By Rabbis Arthur Waskow & Phyllis Berman *
While most of the world has been riveted this past week on Japan’s cascading disasters, most Israelis and Palestinians have focused on death closer to home – the murder of an Israeli settler family in the Occupied Territories, including an infant. (The murderer, and even his ethnic identity, have as of this writing not yet been definitely identified.)
The murders and the response to them of Israeli and Palestinian authorities raise some profound spiritual as well as “political” issues. The questions are all the more poignant because they arise in a week that is set aside by Jewish tradition for reading what seems to be a paradoxical ancient text about remembering/ forgetting murders of the weak and defenseless in the readings of what is known as Shabbat Zakhor – the Sabbath of “Remember.”
What is the story? As ancient Israelites moved from slavery toward freedom in community, they were assaulted by a tribal community called Amalek, in a way that scarred their memories. Or –- maybe scarred them so badly that they could not bear to remember?
So they wrote a memorandum to themselves: “Remember how Amalek attacked when you were faint and weary. When YHWH your God has given you safety from all your enemies that surround you, you shall blot out the memory of Amalek from under Heaven. Do not forget!” (Deut. 25: 17-19)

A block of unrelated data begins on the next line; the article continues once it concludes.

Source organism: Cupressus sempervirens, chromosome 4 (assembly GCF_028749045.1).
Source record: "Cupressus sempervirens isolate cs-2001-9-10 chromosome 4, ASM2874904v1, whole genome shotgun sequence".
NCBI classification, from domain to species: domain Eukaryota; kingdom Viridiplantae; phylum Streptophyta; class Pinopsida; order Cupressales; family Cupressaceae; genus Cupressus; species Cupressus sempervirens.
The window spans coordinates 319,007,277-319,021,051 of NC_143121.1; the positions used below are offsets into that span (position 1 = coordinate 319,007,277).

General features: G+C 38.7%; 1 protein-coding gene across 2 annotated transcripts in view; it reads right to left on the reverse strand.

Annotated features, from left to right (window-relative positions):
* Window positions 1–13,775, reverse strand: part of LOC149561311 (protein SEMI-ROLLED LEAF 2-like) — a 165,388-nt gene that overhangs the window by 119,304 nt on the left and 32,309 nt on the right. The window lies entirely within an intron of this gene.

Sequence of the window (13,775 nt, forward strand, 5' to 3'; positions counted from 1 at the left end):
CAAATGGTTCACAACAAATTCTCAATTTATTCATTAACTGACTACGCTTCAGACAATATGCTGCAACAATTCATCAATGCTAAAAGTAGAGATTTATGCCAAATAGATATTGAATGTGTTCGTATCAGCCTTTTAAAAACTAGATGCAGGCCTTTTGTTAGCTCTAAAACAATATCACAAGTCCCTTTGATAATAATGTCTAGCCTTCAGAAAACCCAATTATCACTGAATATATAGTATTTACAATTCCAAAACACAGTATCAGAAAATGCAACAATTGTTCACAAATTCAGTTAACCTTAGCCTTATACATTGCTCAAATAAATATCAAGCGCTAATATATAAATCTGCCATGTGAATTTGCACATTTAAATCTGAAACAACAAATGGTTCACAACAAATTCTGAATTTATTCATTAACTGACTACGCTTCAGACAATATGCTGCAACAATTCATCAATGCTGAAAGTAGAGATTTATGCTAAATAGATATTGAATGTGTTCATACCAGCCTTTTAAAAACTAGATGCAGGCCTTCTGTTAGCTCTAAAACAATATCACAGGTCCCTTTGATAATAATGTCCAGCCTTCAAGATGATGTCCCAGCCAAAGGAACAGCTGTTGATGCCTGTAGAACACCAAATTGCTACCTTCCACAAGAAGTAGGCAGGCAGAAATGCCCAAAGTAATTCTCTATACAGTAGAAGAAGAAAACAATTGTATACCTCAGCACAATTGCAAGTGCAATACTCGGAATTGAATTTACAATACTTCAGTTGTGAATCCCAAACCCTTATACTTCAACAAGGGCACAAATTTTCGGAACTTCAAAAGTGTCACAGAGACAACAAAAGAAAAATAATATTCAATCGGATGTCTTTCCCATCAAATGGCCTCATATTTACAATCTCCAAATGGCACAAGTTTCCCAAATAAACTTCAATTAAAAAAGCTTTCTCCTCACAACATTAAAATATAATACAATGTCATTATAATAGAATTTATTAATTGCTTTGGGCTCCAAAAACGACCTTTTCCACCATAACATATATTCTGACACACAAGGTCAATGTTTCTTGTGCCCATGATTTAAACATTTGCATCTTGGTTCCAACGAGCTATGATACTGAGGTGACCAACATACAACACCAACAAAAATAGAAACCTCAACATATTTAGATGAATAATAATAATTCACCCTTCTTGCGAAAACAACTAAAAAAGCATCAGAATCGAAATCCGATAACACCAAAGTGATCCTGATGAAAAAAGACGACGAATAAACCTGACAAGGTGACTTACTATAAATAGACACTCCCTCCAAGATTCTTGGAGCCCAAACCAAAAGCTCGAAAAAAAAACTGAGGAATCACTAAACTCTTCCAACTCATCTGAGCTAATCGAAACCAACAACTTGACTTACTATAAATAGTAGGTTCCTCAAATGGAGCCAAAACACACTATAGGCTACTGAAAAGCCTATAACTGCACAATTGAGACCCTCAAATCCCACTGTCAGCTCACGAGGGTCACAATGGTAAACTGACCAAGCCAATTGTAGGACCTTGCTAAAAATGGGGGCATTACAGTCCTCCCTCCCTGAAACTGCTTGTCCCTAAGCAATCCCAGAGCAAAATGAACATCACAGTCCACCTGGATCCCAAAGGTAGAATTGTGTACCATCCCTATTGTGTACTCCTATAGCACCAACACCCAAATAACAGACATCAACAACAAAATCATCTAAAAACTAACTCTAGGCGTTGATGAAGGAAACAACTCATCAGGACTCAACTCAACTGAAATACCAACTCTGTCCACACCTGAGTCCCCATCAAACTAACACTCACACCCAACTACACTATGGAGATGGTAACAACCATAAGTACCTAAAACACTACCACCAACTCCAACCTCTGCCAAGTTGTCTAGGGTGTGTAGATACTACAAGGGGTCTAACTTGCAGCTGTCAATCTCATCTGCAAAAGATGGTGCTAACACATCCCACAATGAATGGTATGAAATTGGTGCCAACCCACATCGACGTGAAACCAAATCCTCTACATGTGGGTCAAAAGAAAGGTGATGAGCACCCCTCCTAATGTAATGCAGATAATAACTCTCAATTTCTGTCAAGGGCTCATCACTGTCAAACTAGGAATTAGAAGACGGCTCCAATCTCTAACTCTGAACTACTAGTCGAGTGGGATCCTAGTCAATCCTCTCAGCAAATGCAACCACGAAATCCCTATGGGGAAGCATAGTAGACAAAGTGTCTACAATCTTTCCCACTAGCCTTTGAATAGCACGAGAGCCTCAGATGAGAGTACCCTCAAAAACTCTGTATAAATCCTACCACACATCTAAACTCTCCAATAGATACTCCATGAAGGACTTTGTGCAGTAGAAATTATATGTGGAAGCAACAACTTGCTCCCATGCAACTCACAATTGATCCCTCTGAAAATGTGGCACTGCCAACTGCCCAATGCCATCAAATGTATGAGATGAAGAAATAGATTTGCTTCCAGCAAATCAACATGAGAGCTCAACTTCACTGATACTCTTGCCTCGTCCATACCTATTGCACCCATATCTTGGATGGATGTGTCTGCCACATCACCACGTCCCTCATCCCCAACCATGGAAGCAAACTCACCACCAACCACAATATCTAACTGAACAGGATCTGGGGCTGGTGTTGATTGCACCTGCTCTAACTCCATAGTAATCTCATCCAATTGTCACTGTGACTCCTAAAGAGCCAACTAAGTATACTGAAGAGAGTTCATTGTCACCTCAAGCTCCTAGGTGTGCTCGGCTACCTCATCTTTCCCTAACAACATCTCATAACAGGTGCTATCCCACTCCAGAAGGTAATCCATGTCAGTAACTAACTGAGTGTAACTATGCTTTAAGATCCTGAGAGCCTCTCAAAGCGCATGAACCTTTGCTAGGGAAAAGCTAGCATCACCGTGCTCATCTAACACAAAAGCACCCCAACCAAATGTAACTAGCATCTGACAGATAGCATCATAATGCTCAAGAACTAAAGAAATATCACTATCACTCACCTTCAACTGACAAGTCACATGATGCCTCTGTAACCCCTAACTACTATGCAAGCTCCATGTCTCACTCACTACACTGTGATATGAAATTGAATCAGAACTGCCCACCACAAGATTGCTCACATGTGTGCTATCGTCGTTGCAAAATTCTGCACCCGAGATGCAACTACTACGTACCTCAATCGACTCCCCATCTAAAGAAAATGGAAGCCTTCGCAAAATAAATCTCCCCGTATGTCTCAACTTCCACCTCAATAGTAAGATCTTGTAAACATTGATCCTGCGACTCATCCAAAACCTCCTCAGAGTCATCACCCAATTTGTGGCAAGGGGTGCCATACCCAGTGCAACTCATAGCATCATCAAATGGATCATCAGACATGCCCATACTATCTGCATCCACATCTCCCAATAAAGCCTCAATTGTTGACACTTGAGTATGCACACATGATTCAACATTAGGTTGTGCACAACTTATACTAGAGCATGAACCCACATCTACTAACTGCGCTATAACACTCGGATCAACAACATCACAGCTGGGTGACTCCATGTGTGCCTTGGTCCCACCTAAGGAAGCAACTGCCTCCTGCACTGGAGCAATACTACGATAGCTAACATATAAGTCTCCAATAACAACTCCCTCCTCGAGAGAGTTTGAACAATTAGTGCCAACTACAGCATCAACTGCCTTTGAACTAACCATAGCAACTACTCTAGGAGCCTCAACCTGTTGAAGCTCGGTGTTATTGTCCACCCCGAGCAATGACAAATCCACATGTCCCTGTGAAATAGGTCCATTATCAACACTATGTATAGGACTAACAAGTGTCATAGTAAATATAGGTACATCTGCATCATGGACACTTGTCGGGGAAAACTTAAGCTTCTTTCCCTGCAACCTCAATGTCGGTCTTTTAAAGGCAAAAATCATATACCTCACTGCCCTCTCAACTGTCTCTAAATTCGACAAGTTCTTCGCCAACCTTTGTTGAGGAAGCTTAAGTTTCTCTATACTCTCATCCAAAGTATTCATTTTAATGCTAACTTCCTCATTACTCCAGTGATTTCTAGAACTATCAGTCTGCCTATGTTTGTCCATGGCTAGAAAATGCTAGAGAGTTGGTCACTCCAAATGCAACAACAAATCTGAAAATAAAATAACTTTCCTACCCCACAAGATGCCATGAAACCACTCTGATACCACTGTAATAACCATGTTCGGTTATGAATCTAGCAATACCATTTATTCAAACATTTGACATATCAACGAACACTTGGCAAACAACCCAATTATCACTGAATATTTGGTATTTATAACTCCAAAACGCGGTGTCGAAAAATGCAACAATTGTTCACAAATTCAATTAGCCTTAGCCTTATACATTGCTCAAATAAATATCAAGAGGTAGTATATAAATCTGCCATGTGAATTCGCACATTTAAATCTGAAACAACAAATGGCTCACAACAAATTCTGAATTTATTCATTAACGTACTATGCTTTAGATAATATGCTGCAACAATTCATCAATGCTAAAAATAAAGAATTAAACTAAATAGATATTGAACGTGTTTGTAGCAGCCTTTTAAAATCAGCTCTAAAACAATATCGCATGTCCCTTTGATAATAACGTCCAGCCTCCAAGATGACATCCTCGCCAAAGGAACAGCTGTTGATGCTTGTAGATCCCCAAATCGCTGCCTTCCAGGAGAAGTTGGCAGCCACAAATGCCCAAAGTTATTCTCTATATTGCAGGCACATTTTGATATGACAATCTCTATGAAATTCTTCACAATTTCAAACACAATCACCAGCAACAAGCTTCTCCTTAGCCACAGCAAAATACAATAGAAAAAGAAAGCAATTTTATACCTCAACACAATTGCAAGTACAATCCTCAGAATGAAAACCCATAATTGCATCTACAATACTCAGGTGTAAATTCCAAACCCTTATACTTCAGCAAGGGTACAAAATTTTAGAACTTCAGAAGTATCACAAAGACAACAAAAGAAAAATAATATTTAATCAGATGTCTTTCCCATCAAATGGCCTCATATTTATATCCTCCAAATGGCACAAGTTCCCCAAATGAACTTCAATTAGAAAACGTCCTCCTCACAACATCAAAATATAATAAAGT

Is this paragraph a bed of paradoxes? "Remember! Blot out the memory! Don't forget!" Is there any way to make sense of it?
In the generation after the Nazi Holocaust, this archetypal myth of disaster bit home to Jews with intense cruelty and fear. Suddenly, Jews for whom the Amalek mythos had become somewhat quiescent, became attuned to it.
And then, once that nerve of stark terror had been plucked, it would not stop quivering. As the memory of the Holocaust became intense ritual and literature, powerful museums, and agonizing music – many Jews locked themselves into that memory as if it were the whole future, not only one part of the past.
For some Jews, all Palestinians, or even all Arabs, or even all Muslims became Amalek. Indeed, the Israeli government responded to the recent murders in this mode -- by announcing that as punishment for them, thousands more homes for Israelis would be built on Palestinian land in the West Bank.
And since this way of thinking and feeling is hardly limited to Jews, some other version of "Amalek" came to reside in their own memoriesfor members of other communities, :
For some Palestinians, it may be Israel. All Israelis. Or all Israelis who have come to live in what Palestinians experience as the final theft of the last slivers of land remaining to them, making finally impossible the creation of their own self-governing society.